If I Die in Mississippi, "Holographic Heartache" (Z Tapes/Bandcamp). A gem of a record issued available via Bandcamp and on the respected European cassette label Z Tapes, "Holographic Heartache" is by an L.A.-based artist named Jenny Mignon, who performs under the pseudonym If I Die in Mississippi.
Mignon's a guitarist and sonic collage artist, and across 10 songs on "Holographic Heartache" she mixes strums, distortion, noise and tape experiments to create something both intimate and universal. On the Bandcamp website, she sells the album with the pitch, "i hope ur ready to be really sad," but that's not necessarily true.
On the contrary, If I Die in Mississippi makes inspired work that at various times suggests Pavement's first single, "Slay Tracks," and guitarist Christian Fennesz's sublime instrumental washes. It moves from unstructured sonic experiments to more solid songs, with Mignon occasionally chiming in to sing or manipulate her voice. Each measure is sacred, whether filled with her adept guitar solo on "Meet Me in Mantauk Tattoo," her pitch-shifted vocals on "Just Stay" or the CD-skipping tones of "Crushed Velvet Despondency."
Sam Gendel, "Pass If Music" (Leaving). It's hard to tell on first listen, but the L.A.-based Gendel made every sound on his new album using his alto saxophone. "Pass If Music" is hardly a solo jazz album, though. Rather, the musician harnesses his horn in service of ambient tones and experimental works that reside outside genre distinctions.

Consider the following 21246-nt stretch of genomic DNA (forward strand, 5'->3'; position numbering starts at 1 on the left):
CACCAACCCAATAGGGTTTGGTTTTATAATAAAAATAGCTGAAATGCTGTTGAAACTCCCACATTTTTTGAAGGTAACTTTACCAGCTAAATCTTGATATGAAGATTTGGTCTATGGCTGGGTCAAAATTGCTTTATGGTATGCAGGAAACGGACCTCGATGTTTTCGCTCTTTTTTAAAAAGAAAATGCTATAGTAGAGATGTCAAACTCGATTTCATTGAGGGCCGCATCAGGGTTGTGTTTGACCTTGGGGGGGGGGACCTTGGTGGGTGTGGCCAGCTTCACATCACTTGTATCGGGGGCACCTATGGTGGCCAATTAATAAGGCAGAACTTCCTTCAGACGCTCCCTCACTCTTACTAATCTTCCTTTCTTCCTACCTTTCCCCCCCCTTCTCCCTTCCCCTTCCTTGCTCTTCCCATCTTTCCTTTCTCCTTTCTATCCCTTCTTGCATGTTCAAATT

"East L.A. Haze Dream" floats like an amorphous cloud of vapor as Gendel layers gently blown notes with the occasional brief sax run. "Trudge" is a darkened mantra featuring lower-register hums and a minimal rhythm that marches with determination.
In notes, the artist writes that it and the other eight pieces were inspired by the motion picture "The Labyrinth & the Long Road," for which Gendel contributed the score, and that makes sense. It's an atmospheric work that evokes its own brand of drama.
Michael Seyer, "Bad Bonez" (self-released). The Gardena-based pop producer and singer recorded "Bad Bonez" in a bedroom studio, and you can kind of tell. It's barely mastered and could use a little brightening.
But so what? It's the songs that count, and Seyer fills his with the kind of sing-along hooks and melodies that render such complaints moot, and augments the production with effects and sonic playfulness, layering his drum patterns, guitar strums and washes of noise with intention.
Seyer, who will be performing at Coachella as the guitarist for the Long Beach artist who records as Bane's World (Shane Blanchard), is part of an inspiring suburban scene that celebrates romance and introversion over testosterone and socializing. Like kindred spirits Bane's World, Cuco, Jasper Bones and others, he's not afraid to reveal his emotions.
Among the best here is "Weekend at Santa Cruz," a love letter to the beach town that could have been written by the city's Chamber of Commerce. For "I Feel Best When I'm Alone," Seyer, who usually sings high in the register, pitches his voice down way low, so when he opens by saying, "Hey there baby," he sounds like Barry White. Such playfulness and joyful creativity makes "Bad Bonez" a crucial listen.